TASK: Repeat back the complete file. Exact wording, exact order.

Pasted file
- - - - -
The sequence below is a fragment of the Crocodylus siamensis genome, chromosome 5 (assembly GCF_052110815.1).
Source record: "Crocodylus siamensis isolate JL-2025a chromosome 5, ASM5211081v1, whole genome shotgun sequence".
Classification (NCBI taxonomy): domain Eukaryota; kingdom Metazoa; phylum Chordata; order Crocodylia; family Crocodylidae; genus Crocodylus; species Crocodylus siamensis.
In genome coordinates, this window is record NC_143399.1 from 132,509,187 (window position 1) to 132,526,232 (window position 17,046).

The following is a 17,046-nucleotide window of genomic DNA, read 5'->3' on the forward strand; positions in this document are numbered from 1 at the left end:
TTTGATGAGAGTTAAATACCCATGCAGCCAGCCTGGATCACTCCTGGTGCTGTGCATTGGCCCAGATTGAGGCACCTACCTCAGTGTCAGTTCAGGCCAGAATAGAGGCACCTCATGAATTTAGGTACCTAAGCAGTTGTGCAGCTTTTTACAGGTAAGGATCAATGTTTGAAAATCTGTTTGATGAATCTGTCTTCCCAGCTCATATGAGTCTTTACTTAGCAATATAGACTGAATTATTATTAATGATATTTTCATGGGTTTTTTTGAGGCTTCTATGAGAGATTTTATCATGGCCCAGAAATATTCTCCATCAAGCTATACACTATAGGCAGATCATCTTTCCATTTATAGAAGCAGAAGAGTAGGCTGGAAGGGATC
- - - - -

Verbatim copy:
The sequence below is a fragment of the Crocodylus siamensis genome, chromosome 5 (assembly GCF_052110815.1).
Source record: "Crocodylus siamensis isolate JL-2025a chromosome 5, ASM5211081v1, whole genome shotgun sequence".
Classification (NCBI taxonomy): domain Eukaryota; kingdom Metazoa; phylum Chordata; order Crocodylia; family Crocodylidae; genus Crocodylus; species Crocodylus siamensis.
In genome coordinates, this window is record NC_143399.1 from 132,509,187 (window position 1) to 132,526,232 (window position 17,046).

The following is a 17,046-nucleotide window of genomic DNA, read 5'->3' on the forward strand; positions in this document are numbered from 1 at the left end:
TTTGATGAGAGTTAAATACCCATGCAGCCAGCCTGGATCACTCCTGGTGCTGTGCATTGGCCCAGATTGAGGCACCTACCTCAGTGTCAGTTCAGGCCAGAATAGAGGCACCTCATGAATTTAGGTACCTAAGCAGTTGTGCAGCTTTTTACAGGTAAGGATCAATGTTTGAAAATCTGTTTGATGAATCTGTCTTCCCAGCTCATATGAGTCTTTACTTAGCAATATAGACTGAATTATTATTAATGATATTTTCATGGGTTTTTTTGAGGCTTCTATGAGAGATTTTATCATGGCCCAGAAATATTCTCCATCAAGCTATACACTATAGGCAGATCATCTTTCCATTTATAGAAGCAGAAGAGTAGGCTGGAAGGGATC